A case of tranilast (Rizaben)-induced cystitis accompanied with possibly hypereosinophilic heart syndrome was described. A 75-year-old male, who had been taking tranilast for allergic dermatitis for two months, was admitted for severe bladder stimulating symptoms which was unresponsive to antibiotic therapies. Clinical examination revealed tenderness of the prostate, aseptic pyuria, eosinophilia, liver dysfunction and electrocardiographic disorders including atrial fibrillation, T-wave inversions and lowered ST segment without any cardiac symptoms. Cystitis symptoms, pyuria, eosinophilia and liver dysfunction improved within several days after discontinuance of tranilast, and ST-T changes on ECG gradually normalized within a few months. Tranilast-induced cystitis has been demonstrated as a type of eosinophilic cystitis. Since pathologic findings of eosinophilic cystitis and hypereosinophilic heart syndrome are markedly similar and all symptoms and signs disappeared after deprivation of tranilast, it appears likely that eosinophilic inflammation was induced to the heart, liver, bladder and prostate of the current patient by tranilast.
PMID: 1384294 [PubMed - indexed for MEDLINE]
</dd><dd class="ad"> Related articles


Rich66 05-24-2009 08:23 PM

Tranilast inhibits the growth and metastasis of mammary carcinoma
Chakrabarti, Rabindranath; Subramaniam, Venkateswaran; Abdalla, Salma; Jothy, Serge; Prud'homme, G廨ald J.
Anti-Cancer Drugs, June 2009,20(5):334-345
Preclinical Reports
http://journals.lww.com/anti-cancerd...s/type_img.gifFig. 6
Fig. 6 Tranilast inhibits metastasis of 4T1 mammary carcinoma to the lungs and liver. Mice were transplanted with 4T1 cells and treated with tranilast by gavage, as in Fig. 5 (eight mice in each group). On day 28 of treatment, the mice were killed and the lungs and liver were collected and examined histologically. (a) Number of tumors per lung section (▪, vehicle; □, tranilast), expressed as the mean崆D (n = 8). (b) Histological sections of lungs showing metastatic tumors. As shown here, the tranilast-treated mice had smaller tumors than the vehicle-treated group (marked areas). (c) The area of each metastatic tumor lesions was measured in each lung section by a morphometric method. The mean area per metastatic tumor was significantly higher in the vehicle group than in the tranilast group (PAnti-Cancer Drugs, June 2009,20(5)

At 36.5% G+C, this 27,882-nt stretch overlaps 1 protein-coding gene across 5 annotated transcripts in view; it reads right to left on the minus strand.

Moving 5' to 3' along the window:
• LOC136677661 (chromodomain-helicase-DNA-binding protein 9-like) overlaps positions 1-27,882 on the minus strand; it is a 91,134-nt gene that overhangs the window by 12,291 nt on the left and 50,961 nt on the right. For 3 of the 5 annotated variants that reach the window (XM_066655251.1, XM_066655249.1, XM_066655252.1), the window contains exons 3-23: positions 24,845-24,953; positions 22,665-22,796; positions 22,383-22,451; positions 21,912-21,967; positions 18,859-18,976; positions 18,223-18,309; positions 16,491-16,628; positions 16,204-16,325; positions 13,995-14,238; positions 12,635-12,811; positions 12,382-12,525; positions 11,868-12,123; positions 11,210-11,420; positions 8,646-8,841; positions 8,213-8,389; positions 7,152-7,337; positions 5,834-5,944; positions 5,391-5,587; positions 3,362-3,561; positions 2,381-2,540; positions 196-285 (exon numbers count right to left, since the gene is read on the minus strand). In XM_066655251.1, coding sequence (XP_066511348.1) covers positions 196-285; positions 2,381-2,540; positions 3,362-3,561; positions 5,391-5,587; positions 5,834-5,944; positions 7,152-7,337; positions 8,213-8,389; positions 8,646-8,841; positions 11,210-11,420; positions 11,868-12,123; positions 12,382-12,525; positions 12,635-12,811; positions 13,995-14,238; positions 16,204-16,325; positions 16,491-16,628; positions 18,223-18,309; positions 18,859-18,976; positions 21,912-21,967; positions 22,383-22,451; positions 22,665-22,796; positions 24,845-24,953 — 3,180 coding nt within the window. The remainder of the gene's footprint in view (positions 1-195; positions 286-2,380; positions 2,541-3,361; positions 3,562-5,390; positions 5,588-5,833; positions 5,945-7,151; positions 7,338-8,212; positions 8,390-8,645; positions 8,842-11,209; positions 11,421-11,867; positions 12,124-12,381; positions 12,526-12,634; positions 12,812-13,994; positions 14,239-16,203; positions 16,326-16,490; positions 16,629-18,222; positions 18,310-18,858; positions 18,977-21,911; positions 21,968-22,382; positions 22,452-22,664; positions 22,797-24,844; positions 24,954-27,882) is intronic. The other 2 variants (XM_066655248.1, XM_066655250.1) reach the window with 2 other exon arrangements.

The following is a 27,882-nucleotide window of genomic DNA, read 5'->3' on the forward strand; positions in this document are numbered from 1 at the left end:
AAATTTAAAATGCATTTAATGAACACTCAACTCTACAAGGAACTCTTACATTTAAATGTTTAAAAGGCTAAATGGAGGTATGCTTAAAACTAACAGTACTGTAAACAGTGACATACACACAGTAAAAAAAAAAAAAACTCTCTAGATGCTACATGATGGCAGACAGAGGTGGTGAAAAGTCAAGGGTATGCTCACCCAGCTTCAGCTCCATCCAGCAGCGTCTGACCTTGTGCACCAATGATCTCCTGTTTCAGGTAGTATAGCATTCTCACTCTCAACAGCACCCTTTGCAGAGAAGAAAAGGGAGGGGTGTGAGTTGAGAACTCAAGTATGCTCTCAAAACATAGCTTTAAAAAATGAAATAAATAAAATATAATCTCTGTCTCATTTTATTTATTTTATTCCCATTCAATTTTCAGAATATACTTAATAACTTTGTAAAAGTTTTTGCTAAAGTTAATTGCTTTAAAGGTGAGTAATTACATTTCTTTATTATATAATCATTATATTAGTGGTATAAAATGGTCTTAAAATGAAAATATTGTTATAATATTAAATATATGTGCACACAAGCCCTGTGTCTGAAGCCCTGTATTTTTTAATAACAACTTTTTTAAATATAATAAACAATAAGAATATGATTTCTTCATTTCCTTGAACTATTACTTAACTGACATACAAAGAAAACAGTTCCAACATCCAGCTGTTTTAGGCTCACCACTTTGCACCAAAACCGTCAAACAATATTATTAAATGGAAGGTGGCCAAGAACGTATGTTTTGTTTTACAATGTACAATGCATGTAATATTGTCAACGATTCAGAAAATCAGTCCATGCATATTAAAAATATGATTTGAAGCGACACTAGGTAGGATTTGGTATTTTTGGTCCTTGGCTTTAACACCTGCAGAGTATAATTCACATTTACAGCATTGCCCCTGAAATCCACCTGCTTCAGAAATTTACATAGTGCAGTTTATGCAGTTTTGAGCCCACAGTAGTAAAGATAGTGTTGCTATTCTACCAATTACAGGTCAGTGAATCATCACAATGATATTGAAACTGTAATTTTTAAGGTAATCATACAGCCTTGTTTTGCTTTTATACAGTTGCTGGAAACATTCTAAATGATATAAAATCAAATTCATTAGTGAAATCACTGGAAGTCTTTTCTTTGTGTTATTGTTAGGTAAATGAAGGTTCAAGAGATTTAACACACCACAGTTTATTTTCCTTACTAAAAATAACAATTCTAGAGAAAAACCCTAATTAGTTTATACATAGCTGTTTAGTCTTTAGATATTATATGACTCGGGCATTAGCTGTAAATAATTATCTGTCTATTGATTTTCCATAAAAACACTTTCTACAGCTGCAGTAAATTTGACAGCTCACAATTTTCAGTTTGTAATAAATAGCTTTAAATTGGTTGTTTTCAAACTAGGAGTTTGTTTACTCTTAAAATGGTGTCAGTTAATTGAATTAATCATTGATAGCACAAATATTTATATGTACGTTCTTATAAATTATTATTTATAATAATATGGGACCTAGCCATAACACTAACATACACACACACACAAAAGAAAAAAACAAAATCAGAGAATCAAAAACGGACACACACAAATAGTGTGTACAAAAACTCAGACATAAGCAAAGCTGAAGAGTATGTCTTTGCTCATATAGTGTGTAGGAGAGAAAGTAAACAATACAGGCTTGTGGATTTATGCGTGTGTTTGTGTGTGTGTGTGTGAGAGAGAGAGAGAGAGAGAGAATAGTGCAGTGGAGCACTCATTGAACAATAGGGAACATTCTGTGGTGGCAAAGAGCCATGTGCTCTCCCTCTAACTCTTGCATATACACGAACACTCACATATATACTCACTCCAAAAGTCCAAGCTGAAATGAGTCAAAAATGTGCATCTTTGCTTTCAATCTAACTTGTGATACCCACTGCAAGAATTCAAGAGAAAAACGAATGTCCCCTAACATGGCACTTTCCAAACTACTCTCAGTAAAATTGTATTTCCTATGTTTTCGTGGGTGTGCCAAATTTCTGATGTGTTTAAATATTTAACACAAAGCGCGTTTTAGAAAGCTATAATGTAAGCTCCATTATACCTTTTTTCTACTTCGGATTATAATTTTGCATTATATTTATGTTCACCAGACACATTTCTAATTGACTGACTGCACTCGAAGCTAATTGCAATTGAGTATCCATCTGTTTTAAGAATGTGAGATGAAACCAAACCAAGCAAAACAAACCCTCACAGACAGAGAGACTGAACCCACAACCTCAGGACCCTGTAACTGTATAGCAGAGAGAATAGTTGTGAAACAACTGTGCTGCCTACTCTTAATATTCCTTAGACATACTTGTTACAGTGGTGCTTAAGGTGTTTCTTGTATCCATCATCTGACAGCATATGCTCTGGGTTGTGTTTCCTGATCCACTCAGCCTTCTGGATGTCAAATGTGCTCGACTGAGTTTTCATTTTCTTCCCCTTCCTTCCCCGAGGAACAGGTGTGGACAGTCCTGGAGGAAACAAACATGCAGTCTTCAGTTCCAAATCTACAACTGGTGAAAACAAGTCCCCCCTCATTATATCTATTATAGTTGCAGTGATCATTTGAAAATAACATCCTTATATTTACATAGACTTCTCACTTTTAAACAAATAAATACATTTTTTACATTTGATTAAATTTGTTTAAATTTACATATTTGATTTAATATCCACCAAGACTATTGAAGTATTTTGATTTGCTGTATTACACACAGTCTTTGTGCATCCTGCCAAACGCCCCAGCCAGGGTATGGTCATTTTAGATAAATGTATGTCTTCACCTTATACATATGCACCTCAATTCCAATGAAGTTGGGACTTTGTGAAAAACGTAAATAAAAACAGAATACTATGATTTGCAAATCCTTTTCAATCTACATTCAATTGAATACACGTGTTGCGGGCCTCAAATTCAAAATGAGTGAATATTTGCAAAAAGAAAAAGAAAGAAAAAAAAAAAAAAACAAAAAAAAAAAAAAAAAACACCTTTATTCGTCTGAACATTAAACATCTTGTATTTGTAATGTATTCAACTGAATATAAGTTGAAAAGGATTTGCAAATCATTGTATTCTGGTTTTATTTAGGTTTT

http://journals.lww.com/anti-cancerd...s/type_img.gifFig. 3
Fig. 3 Tranilast inhibits TGF-β1-induced epithelial-to-mesenchymal transition (EMT) in 4T1 cells. (a) 4T1 cells were attached to cover slips and cultured for 48 h in the presence and absence of tranilast (800 μmol/l) and TGF-β1 (2 ng/ml). The cells were stained for F-actin with Alexa Fluor 568-conjugated phalloidin. Photographs were taken at a magnification of 400. Addition of TGF-β1 to the cultures induced EMT as revealed from massive F-actin fiber organization and this was markedly reduced by tranilast treatment. Four experiments yielded similar results. Tranilast also inhibited EMT at a concentration of 200 μmol/l, but the effect was less marked (data not shown). (b) 4T1 cells were deprived of serum for 24 h followed by culture in complete medium in the presence or absence of vehicle (dimethyl sulfoxide) or tranilast (800 μmol/l) for 48 h. The cells were lysed and analyzed for vimentin (mesenchymal marker) by western blot as in Materials and methods. Upper panel: picture of the western blot; lower panel: densities of vimentin bands as percentage of β-actin controls. Tranilast treatment drastically reduced the vimentin level. Two experiments yielded similar results.
Anti-Cancer Drugs, June 2009,20(5)

http://journals.lww.com/anti-cancerd...s/type_img.gifFig. 4